Idaho’s Constitution and the separation of church and state

By Leonard Hitchcock

Rep. Ronald Nate, R-Rexburg, a professor at Brigham Young University-Idaho, has brought before the Legislature a proposal to alter the Idaho Constitution. The text he wishes to change is Article IX, section 5, which prohibits any governmental body from disbursing any public monies “in aid of any church or sectarian or religious society … or to help support or sustain any school, academy, seminary, college or university or other literary or scientific institution, controlled by any church, sectarian or religious denomination whatsoever.” He argues that there is an urgent need to rewrite this text because Idaho currently provides scholarships to students who may choose to attend one of the state’s church-affiliated colleges, among them BYU-Idaho and Northwest Nazarene. Nate thinks that if the state’s right to provide such assistance was challenged in court, there is a good chance that the state would lose the case. No doubt Nate’s concern springs, in part, from his self-interest in this matter, but I think that he has good reason to predict that result, because Idaho’s constitution mandates a rigorous separation of church and state in the realm of education.

Why does Idaho take that position? In part, it has to do with the colorful, and rather unsavory, history of the text in question. Article IX, section 5 is often referred to as the Blaine amendment. That’s a misleading label because the text was not the result of an amendment to the Idaho constitution, by someone named Blaine or anyone else; it was there, in almost its current form, in the original constitution of 1889. The text was, however, a version of a proposed amendment to the United States Constitution that came before the congress in 1874, submitted by Republican House member James G. Blaine.

That amendment passed in the House but failed to acquire the necessary 2/3 vote in the Senate, and consequently was dropped, at least at the federal level.

But many states decided to incorporate the provisions of the Blaine amendment in their own constitutions, either through amendment, or, as in Idaho’s case, by including them in the original document.

Blaine was a very prominent politician in the Republican Party and had presidential aspirations. His motives in introducing an amendment to prevent the federal government and the states from using public funds to assist religious schools included, it seems, distracting public attention from President Grant’s scandal-ridden administration and promoting his own run for the presidency in 1876.

Schools were on the public’s mind in those days. The movement to create tax-payer-funded schools was well underway. Most of these schools reflected, in their curricula and teaching approach, the dominant culture of the country, which was Protestant. It was assumed that teaching civic responsibility meant teaching Protestant morality. The King James Bible was regularly utilized for classroom study. But immigration had recently brought to the U.S. a large number of Irish and German Catholics and they resented the religious bias of public schools. In some eastern cities they acquired enough political clout to obtain tax funding for their own schools. That offended the Protestants and the Republican Party took up their cause. The Democrats sided with the immigrants. When Blaine introduced his amendment, Catholics were not mentioned, but it was generally understood that they were the chief target of his proposed denial of public funds for use by sectarian schools. In short, the historical reality is that Blaine proposed the amendment in large part because he wished to curry favor with his party by exploiting the public’s anti-Catholic bigotry.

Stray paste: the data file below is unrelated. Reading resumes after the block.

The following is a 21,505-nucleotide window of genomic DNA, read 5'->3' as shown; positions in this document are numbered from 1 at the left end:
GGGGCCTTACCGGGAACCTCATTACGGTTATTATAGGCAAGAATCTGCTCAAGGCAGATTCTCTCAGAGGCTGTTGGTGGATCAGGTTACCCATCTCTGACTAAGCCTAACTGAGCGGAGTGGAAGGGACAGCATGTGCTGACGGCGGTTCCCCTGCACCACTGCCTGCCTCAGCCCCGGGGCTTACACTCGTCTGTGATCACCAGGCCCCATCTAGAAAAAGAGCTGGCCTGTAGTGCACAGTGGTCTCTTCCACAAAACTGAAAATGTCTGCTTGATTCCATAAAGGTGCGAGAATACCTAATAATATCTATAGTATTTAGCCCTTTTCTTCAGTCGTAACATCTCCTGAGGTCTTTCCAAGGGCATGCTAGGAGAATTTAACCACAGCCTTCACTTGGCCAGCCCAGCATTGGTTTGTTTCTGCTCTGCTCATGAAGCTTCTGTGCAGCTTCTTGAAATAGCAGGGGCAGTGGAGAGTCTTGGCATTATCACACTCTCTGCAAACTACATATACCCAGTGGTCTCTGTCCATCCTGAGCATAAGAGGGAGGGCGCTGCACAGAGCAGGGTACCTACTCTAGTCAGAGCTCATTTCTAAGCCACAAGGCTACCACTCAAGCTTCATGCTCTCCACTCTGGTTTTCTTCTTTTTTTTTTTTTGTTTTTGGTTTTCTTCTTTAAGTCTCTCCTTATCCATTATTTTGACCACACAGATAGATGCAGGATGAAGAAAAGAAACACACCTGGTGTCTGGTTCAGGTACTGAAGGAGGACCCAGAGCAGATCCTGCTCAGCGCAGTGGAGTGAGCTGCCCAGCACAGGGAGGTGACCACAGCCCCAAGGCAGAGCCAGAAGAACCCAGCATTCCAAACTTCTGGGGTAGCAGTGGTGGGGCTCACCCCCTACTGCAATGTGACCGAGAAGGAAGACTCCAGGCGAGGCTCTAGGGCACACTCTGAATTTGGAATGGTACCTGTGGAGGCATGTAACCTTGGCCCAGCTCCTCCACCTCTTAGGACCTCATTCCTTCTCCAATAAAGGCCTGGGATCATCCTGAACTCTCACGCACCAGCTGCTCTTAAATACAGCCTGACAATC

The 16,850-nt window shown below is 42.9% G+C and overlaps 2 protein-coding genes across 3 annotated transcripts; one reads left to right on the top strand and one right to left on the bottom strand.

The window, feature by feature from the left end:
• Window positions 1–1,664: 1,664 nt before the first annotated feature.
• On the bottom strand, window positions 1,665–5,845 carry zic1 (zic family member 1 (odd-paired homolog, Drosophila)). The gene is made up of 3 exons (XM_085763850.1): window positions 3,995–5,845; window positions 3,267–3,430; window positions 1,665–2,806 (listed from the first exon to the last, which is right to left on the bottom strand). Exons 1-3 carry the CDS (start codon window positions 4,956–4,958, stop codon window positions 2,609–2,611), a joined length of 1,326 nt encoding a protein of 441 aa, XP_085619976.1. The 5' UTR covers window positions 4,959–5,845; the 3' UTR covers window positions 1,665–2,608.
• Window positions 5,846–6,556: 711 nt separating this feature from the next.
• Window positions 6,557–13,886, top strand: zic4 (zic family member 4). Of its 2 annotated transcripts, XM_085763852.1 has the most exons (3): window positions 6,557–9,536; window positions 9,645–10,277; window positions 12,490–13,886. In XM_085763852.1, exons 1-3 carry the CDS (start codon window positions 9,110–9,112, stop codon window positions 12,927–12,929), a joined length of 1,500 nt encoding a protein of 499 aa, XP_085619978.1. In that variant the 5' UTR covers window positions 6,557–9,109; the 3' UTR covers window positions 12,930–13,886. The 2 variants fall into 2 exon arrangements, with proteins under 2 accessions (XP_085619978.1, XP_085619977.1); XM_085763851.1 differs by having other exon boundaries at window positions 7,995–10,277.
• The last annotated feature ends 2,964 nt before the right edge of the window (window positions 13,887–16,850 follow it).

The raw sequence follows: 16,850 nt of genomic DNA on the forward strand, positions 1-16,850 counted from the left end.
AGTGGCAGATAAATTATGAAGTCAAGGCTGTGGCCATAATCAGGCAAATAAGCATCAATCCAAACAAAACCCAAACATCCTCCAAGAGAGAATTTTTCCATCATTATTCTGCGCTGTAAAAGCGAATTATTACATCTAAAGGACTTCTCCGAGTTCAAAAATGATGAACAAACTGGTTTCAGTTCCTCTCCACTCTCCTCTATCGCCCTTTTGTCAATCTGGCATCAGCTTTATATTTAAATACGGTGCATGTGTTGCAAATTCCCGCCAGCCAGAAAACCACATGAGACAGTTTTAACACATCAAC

In Idaho, a version of the Blaine amendment was apparently recommended to the framers of the state’s constitution, perhaps with the implication that its absence would endanger federal approval of statehood. In any case, there is no evidence in the minutes of the constitutional convention of 1889 that Article IX, section 5 occasioned any disagreements or even discussion, though there were lively debates over other sections of Article IX that dealt with how public schools were to be funded and forbade the teaching of sectarian or religious doctrines.

The upshot of the adoption of a version of the Blaine amendment was that Idaho, along with more than 30 other states, ended up with a constitution that spelled out in some detail the degree to which government must refrain from the support of parochial or sectarian education. The strength of that directive was made evident in 1971 when the parents of parochial school children brought a class-action suit against the state for its denial of their request that public school buses transport their children. The state’s decision was based on the belief that doing so would violate the state constitution. The Idaho Supreme Court ruled that the state was correct; that the provision of such services was, in fact, incompatible with Article IX, section 5. (Epeldi v. Engelking). That ruling explains Dr. Nate’s fear regarding a suit questioning the constitutionality of state scholarships to parochial schools. Interestingly, the legislature made an effort, in 1972, to change Article IX, section 5 so as to permit the busing of parochial school children. That ballot measure failed in the general election.

The larger question raised by Nate’s proposal is this: the Blaine amendment, however objectionable its origins, must be understood as an interpretation of the federal constitution’s First Amendment, specifically, the establishment clause: “Congress shall make no law respecting an establishment of religion.” Does it, in fact, represent a plausible, or even a possible, reading of the intent of that clause?

I shall address that question in my next column.

Leonard Hitchcock of Pocatello is a professor emeritus at Idaho State University.